Most of the products made with asbestos were made under the Gold Bond Buildings Products label, including:
- Cement board
- Humidity-proof panels
- Joint compounds
- Texture paint
Lawsuits soon followed against both National Gypsum Company and Gold Bond Building Products. The sheer amount of lawsuits resulted in the 1985 Wellington Agreement, in which the company moved all of their pending asbestos lawsuits to the Asbestos Claims Facility. In 1990, National Gypsum filed for Chapter 11 bankruptcy.
In 1993, the company, now called NGC, created an asbestos trust fund and settlement deal that allowed them to never be sued for asbestos use again. However, they are now mandated to pay $347 million to the Asbestos Claims Management Corporation (ACMC).
Additional Job Sites and Businesses Associated with Asbestos Use in Charlotte
Charlotte’s past as a mining and metalworks town, as well as the widespread use of asbestos in such industries as power generation and construction, has left its traces in several job sites and public buildings in the area. A large number of these sites are known to have been built with or to contain significant amounts of ACMs.
Schools and Hospitals
- Coulwood Middle School
- Johnson C Smith University
- University of North Carolina
- Western North Carolina Vocational School
- Charlotte Memorial Hospital
- Novant Health Presbyterian Medical Center
- CMC Mercy Hospital
- Davidson College
- Hawthorne Medical Center
- Barnhardt Manufacturing Company
- Highland Park Manufacturing Company
- Savona Manufacturing
- Anchor Mills
- Arlington Cotton Mills
- Chadbourn Hosiery Mills, Inc.
- Charlotte Cotton Mills
- Highland Mills
- Charlotte Ordnance Missile Plant (COMP)
- Westinghouse Plant
Additional Job Sites, Buildings, and Businesses
- Acoustics Engineering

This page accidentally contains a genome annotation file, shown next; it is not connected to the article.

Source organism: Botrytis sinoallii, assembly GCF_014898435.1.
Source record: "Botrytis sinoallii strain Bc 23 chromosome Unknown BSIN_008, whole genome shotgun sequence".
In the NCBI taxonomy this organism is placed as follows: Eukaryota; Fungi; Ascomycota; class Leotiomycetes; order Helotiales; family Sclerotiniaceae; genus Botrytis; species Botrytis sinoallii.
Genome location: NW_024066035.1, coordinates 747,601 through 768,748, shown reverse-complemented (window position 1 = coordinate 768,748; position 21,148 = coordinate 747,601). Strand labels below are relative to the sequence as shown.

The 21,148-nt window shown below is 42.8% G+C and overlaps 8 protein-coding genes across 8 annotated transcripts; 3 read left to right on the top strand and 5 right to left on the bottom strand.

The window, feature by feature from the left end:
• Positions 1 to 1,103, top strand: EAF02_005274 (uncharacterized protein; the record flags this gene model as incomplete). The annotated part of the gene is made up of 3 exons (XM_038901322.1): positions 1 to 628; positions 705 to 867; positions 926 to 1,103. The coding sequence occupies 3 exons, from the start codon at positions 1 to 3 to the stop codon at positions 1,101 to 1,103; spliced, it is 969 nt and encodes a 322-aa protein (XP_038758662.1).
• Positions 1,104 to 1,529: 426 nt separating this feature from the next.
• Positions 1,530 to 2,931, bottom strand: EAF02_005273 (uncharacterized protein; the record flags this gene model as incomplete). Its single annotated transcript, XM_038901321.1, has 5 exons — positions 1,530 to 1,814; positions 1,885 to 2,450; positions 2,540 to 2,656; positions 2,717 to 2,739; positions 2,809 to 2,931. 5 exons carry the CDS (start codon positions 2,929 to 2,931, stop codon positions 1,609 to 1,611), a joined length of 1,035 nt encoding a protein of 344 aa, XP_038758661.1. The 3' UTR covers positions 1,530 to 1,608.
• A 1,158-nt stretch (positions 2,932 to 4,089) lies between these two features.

- Charlotte Douglas International Airport
- WSOC TV
- Charlottetown Mall
- Charlotte Utilities
- D. & B. Insulation Company, Inc.
- Duke Energy
- J.A. Jones Construction Company
- The Linde Group
- McLaren Industries
- North Carolina National Bank
- The Porter Hayden Company
- Robinson Electric Company
- Radisson Hotel
- Wachovia Bank
- Webel Knitting Company
For victims of asbestos diseases, there are two major cancer facilities in the Carolinas. These cancer centers and their staff offer specialized medical treatment, counseling, and other patient-related services that can alleviate the symptoms while providing emotional support.
Wake Forest University Baptist Medical Center
Comprehensive Cancer Center
Medical Center Boulevard
Winston Salem, NC 27157
Carolina Pulmonary and Critical Care Center
Lexington Medical Park 2
146 North Hospital Drive, Suite 400
West Columbia, SC 29169
Legal Help in Charlotte and Additional Information
Get our free Financial Compensation Packet for information on the top mesothelioma and asbestos lawyers in your area. If you have questions or need assistance, contact us toll-free at 800-793-4540.
Page Reviewed and Edited by Mesothelioma Attorney Paul Danziger
Paul Danziger grew up in Houston, Texas and earned a law degree from Northwestern University School of Law in Chicago. For over 25 years years he has focused on representing mesothelioma cancer victims and others hurt by asbestos exposure. Paul and his law firm have represented thousands of people diagnosed with mesothelioma, asbestosis, and lung cancer, recovering hundreds of millions of dollars for injured clients. Every client is extremely important to Paul and he will take every call from clients who want to speak with him. Paul and his law firm handle mesothelioma cases throughout the United States.